Hubble’s latest pictures, the images from the Solar Dynamics Observatories, the dusty, rock-strewn plains of Mars snapped by Curiosity – these appear instantly online. In print they may take a year to see publication. Imagine what the EB might say about the Egyptian government, or Syria’s, or even Canada’s. The entry might be a year or more old while events have swirled around the players, changing them.
So while the EB is a good pedestal from which to launch one’s self-education, it cannot be read in isolation of media and the internet.
Even the “Phoenician legal system” Jacobs mentions may change; not perhaps the data but our interpretation of it; new translations of the ancient texts may provide deeper or different insight. Think, for example, what we have learned – and speculated – about the life and death of the child-pharoah, Tutankhamun over the past few years.
Does it matter whether he was murdered, died of malaria, epilepsy, being run over by a chariot in battle or by infection from an unhealed wound? Perhaps not to many, but if your goal is to learn as much as possible, you need to know what paths, even speculative, lead from the facts. Learning, you can recite the facts of all the theories. Intelligence gives you the tool to draw conclusions from them. And those conclusions, if well-founded, form the foundation for subsequent beliefs.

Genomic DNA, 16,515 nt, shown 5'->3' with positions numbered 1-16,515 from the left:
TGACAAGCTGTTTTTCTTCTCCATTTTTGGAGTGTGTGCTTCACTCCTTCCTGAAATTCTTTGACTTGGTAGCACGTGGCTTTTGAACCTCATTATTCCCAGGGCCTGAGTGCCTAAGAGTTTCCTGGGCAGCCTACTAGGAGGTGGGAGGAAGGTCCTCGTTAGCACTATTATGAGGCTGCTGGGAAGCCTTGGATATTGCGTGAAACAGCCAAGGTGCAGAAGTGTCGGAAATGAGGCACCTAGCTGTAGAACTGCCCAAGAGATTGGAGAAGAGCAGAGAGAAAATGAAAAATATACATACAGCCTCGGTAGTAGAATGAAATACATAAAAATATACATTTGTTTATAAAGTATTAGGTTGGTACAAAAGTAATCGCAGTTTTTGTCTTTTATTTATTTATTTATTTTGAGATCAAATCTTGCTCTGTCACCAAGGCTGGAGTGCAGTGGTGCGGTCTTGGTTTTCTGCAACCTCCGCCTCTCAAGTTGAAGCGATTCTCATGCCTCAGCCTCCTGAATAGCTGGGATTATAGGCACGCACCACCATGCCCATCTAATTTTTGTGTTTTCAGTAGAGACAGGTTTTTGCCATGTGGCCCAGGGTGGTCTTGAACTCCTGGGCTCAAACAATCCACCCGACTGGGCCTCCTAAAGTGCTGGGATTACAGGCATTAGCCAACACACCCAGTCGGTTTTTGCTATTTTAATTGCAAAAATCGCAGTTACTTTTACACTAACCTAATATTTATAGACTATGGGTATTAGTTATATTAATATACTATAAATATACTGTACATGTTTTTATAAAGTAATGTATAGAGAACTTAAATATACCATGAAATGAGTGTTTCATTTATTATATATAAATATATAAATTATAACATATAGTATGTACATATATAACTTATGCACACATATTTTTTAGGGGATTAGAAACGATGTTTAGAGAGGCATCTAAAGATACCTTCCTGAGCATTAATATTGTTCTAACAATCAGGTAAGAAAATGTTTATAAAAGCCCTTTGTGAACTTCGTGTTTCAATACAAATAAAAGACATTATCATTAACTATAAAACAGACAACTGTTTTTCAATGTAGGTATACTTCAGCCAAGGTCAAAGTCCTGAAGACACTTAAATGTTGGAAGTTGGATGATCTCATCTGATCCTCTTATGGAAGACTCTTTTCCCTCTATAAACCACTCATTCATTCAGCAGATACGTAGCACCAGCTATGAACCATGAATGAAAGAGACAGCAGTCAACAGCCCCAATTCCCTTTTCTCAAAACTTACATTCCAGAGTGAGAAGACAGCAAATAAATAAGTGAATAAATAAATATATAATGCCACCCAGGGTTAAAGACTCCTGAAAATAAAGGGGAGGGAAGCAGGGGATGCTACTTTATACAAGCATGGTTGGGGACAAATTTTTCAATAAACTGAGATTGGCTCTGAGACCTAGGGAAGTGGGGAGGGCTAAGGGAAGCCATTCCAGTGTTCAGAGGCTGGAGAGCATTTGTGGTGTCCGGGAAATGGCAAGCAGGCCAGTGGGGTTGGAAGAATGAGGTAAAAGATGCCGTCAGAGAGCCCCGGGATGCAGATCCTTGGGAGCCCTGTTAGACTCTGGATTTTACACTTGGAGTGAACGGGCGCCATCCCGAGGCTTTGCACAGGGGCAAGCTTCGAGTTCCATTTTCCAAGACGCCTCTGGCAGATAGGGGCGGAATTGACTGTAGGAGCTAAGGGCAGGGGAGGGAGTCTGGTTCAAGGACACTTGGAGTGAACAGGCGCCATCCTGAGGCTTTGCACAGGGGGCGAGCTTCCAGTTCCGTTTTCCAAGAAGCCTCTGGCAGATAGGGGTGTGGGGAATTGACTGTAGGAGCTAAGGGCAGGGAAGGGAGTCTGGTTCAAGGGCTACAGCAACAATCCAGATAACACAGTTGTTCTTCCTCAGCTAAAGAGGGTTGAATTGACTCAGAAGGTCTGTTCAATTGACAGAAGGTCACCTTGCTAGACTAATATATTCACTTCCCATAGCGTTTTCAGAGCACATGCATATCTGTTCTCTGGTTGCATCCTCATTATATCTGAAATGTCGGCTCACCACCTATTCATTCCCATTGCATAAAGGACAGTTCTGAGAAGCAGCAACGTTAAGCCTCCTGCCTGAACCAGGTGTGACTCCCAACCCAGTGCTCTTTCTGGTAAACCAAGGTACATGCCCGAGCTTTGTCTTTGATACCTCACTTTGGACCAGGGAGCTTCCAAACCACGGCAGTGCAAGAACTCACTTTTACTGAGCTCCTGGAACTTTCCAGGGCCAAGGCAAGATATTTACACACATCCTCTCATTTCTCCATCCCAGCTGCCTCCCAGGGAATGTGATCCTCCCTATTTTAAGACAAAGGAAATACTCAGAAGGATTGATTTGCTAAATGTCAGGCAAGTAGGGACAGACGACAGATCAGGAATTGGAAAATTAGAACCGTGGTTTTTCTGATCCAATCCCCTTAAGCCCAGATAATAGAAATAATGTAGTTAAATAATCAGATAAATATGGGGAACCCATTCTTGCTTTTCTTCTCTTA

Knowing that some people believe in ghosts or angels won’t make them real, knowing that some people believe Edward de Vere wrote Shakespeare’s works won’t change the authorship, knowing that others believe a 4,000-year-old creation myth instead of the scientific facts of evolution won’t make dinosaurs contemporary with humans, but all facts contribute to the gumbo of knowledge.
Reading the Encyclopedia Britannica is a bit like wading in a splash pool. Every entry is a tantalizing introduction to a subject that beckons with a much deeper pool into which you can dive. That to me is the benefit of Jacobs’ undertaking: to be enticed with so many facts and ideas that you will want to spread your intellectual wings and learn more. Big as it is, the EB is really just a giant bag of chips waiting to be consumed.
So be like Jacobs, and read it, all of it, cover to cover. Bathe in its fountain of knowledge. Just don’t expect to get any smarter, even if you do win at Trivial Pursuit more often.
And if you can’t read it, then at least read Jacobs’ book. It’s wonderfully entertaining, even if his comment on Chaucer is woefully short.
* If nothing more than to keep people from opening malware links in emails that promise you’ve won the lottery you never bought a ticket for.
** I’m sure I’ll get lambasted again as a “pompous ass” by the sophophobiacs (gnosiophobiacs? or are they just verbophobiacs?) for using Latin here, but it’s actually a term in common legal use, the sort of thing you pick up from hearing town lawyers comment on issues. Or from watching West Wing.
*** For sentimental reasons, I have saved a few volumes of these older encyclopedias because they contain articles that express an archaic or historical point of view. One example is an entry on Cuba written in 1960 or 61, when the Cold War was reaching its apex. It’s a snapshot into the past unfiltered by later historians.
- 1767 words
- 10750 characters
- Reading time: 576 s
- Speaking time: 883s